Josh Masuda was looking forward to a championship to cap his tennis career at Peninsula High School.
Having played his first three years on varsity, Masuda had already helped the Panthers to a pair of CIF Southern Section Open Division finals appearances, and an appearance in the CIF SoCal Regional championships.
Before the Panthers season could get rolling, it was put on hold due to the coronavirus pandemic in early March. The CIF State organization officially canceled all spring sports April 3.
"Throughout the school year, I look forward to the tennis season," said Masuda, who began playing tennis at age 8. "I love competing against other schools, and playing tennis as a team member is a much different experience than individual tournaments."
In late March, Masuda made his college commitment to MIT.
"I'm really into doing research, especially doing lab research," Masuda said. "I know they have the best resources and equipment."
MIT will also give Masuda an opportunity to play tennis at a NCAA Division 3 level, and he feels it's a perfect fit for a collegiate student-athlete.
"Playing division 3 seemed like the best balance between the academic and athletic experience in college," Masuda said. "It's important to have both."
But getting into MIT wasn't easy.
"The recruiting process started when I was a sophomore, and all they do is look at your tournament results," Masuda said. "But they don't really take you seriously until they see your test scores and GPA. Even if you're an excellent athlete, having good test scores is the only way you're getting in."
What Masuda accomplished academically in high school paved the way for his acceptance into MIT.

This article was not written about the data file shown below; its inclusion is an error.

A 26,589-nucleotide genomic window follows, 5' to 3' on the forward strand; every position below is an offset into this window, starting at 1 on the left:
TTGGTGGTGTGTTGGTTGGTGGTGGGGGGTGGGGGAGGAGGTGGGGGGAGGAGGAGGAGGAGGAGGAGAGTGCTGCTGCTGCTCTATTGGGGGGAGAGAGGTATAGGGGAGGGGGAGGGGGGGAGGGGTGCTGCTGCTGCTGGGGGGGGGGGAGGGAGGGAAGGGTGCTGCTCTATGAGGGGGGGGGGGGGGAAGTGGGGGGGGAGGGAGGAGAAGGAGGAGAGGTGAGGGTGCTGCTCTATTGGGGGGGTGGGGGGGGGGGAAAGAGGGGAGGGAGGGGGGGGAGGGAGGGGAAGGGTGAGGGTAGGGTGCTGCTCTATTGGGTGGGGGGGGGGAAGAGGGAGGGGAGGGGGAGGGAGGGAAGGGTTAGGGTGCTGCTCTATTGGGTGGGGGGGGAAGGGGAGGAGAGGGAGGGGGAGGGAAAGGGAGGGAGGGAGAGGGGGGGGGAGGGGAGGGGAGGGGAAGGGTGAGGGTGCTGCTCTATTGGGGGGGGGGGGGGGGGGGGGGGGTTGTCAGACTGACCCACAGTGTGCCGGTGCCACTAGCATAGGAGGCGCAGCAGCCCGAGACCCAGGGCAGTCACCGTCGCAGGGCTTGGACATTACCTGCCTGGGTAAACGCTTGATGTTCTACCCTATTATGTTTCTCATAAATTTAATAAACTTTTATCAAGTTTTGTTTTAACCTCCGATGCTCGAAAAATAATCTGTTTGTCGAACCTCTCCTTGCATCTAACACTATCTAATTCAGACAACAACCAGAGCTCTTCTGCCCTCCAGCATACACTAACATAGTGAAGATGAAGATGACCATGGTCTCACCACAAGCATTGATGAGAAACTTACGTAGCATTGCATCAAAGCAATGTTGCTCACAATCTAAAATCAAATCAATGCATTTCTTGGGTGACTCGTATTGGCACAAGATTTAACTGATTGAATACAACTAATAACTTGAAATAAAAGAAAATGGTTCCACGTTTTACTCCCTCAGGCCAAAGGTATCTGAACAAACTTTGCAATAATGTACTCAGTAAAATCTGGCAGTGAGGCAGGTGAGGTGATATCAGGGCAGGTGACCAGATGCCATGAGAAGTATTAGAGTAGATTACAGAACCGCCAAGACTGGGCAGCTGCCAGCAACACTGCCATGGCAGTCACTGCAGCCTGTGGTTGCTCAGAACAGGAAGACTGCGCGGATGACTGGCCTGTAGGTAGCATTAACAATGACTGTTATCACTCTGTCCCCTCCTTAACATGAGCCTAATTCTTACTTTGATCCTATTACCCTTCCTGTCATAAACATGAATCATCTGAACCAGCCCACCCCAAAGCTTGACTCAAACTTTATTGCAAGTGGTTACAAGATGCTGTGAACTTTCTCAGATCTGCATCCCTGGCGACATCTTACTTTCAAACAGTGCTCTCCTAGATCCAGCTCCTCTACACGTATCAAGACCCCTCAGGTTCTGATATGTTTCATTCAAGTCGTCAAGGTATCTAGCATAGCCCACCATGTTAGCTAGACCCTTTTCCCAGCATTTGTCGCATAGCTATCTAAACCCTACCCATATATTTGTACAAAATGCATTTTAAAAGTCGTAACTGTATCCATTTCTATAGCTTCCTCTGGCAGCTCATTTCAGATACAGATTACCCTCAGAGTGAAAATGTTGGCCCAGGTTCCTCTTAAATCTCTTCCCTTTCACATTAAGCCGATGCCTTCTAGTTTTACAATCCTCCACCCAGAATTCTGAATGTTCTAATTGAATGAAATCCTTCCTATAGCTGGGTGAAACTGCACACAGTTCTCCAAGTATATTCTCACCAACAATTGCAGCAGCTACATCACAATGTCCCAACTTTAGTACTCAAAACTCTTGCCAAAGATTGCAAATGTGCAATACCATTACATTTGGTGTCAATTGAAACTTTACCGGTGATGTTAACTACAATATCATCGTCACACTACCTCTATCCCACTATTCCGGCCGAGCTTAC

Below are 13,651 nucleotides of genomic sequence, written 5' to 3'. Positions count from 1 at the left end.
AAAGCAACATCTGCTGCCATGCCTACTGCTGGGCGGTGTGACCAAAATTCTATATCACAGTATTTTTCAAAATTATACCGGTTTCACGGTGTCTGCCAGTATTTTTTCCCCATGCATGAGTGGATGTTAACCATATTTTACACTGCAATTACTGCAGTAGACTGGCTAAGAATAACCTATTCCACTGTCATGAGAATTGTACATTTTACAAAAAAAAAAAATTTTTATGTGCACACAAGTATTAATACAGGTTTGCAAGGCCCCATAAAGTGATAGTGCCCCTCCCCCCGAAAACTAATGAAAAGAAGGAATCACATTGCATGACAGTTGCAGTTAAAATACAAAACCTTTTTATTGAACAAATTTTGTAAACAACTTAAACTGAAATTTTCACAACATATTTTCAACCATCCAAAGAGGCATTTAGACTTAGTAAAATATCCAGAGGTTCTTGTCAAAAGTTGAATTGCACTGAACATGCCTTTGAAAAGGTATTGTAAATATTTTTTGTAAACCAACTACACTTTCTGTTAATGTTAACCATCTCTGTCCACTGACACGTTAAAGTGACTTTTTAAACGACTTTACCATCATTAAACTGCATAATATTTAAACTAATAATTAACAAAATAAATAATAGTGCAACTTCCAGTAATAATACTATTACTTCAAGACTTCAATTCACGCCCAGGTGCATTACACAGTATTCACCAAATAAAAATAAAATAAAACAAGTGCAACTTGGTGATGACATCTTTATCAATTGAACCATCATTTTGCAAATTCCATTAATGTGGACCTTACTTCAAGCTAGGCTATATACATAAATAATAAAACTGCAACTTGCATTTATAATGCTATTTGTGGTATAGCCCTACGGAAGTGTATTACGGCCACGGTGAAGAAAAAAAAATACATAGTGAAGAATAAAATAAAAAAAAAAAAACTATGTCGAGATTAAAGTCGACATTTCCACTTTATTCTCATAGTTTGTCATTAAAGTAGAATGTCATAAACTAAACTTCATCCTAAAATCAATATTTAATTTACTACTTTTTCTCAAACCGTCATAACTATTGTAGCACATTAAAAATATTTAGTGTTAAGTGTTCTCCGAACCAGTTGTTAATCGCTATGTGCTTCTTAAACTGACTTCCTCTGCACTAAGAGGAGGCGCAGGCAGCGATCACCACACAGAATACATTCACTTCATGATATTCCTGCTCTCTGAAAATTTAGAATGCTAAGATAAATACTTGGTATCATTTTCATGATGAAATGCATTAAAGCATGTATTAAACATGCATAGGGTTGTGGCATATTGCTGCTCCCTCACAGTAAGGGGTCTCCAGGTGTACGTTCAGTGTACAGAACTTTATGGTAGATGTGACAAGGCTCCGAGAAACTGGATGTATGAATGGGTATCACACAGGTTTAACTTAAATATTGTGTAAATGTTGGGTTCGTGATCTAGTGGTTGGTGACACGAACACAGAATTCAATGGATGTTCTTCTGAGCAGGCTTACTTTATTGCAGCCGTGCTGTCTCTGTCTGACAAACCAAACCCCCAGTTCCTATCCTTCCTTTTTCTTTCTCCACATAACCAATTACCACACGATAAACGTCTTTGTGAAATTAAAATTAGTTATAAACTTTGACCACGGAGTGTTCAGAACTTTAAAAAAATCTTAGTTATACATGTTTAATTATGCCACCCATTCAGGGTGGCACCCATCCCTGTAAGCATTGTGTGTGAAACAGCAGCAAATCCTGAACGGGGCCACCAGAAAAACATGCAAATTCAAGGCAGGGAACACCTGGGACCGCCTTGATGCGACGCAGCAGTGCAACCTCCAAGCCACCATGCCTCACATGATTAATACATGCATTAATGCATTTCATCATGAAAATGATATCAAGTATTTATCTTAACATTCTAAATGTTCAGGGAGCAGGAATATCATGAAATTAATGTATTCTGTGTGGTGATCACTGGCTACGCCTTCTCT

While boasting a weighted 4.97 GPA, Masuda was president of The Peninsula High Math Team and was a member of Technology Students Association (TSA).
"With the math teams, I was in charge of grading tests, organizing study groups and making a testing schedule for competitions," Masuda said.
Peninsula's TSA advanced to nationals in Orlando, Florida three years in a row. A possible fourth trip was canceled due to the novel coronavirus.
One thing Masuda had worked on was testing tennis strings for a science project during his junior year.
"The project tested the effect that different tennis strings have on an ulnar wrist strain," Masuda said. "That particular strain is a problem I've dealt with for a while."
During quarantine, Masuda has stuck to a home workout routine, and he has an ace in his back pocket—a tennis court in his Palos Verdes Estates backyard.
"I play tennis every afternoon, even if I have no one to play with," Masuda said.
While he was initially disappointed with his senior season getting canceled five games in, Masuda understood the severity of the situation surrounding COVID-19.
"These are different times, and it's really important that we stay in our homes and be quarantined," Masuda said. "I think it's the right decision, but it's disappointing I can't have a normal senior year experience."